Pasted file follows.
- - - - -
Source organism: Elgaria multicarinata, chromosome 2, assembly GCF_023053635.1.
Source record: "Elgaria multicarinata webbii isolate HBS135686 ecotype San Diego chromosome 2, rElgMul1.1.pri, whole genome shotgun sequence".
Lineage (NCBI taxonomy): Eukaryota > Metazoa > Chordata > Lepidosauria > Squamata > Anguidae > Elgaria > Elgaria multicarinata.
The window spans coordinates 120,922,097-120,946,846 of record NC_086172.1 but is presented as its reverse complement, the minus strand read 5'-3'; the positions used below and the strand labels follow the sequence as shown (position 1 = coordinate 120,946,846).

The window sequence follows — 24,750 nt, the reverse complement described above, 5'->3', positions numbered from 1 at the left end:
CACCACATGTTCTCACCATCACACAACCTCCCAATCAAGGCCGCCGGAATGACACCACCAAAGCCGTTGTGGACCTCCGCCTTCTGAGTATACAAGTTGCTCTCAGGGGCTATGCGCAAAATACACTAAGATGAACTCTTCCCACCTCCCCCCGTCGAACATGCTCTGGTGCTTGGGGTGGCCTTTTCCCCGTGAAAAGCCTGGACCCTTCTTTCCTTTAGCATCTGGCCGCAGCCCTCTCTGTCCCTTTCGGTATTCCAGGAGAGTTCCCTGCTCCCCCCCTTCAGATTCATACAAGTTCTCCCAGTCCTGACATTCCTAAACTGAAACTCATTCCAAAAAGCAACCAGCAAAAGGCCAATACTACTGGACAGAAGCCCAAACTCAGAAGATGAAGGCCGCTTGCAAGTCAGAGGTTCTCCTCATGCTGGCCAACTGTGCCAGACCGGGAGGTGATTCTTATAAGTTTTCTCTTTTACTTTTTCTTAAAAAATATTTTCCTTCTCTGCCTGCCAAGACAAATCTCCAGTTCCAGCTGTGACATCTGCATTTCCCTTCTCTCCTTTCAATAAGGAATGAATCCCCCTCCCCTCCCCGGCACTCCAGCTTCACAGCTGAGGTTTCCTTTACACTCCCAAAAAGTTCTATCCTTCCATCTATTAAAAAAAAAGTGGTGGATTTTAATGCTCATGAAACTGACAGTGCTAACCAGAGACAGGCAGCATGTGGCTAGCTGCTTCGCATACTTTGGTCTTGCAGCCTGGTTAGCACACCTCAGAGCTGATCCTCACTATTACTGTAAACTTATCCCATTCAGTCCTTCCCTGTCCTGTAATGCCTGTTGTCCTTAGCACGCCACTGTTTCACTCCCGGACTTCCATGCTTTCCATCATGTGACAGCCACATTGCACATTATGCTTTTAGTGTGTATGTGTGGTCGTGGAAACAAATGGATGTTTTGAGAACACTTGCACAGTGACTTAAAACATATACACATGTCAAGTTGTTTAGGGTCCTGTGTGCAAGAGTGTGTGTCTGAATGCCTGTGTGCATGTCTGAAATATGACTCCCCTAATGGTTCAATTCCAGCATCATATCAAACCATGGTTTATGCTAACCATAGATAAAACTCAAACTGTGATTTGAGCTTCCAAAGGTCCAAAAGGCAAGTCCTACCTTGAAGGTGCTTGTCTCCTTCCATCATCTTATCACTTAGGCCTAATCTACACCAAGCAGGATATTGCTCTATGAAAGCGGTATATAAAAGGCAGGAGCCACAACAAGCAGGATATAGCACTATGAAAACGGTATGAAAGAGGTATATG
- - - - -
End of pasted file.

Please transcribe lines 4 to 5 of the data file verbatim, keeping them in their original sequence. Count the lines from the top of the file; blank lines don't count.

The window spans coordinates 120,922,097-120,946,846 of record NC_086172.1 but is presented as its reverse complement, the minus strand read 5'-3'; the positions used below and the strand labels follow the sequence as shown (position 1 = coordinate 120,946,846).

The window sequence follows — 24,750 nt, the reverse complement described above, 5'->3', positions numbered from 1 at the left end: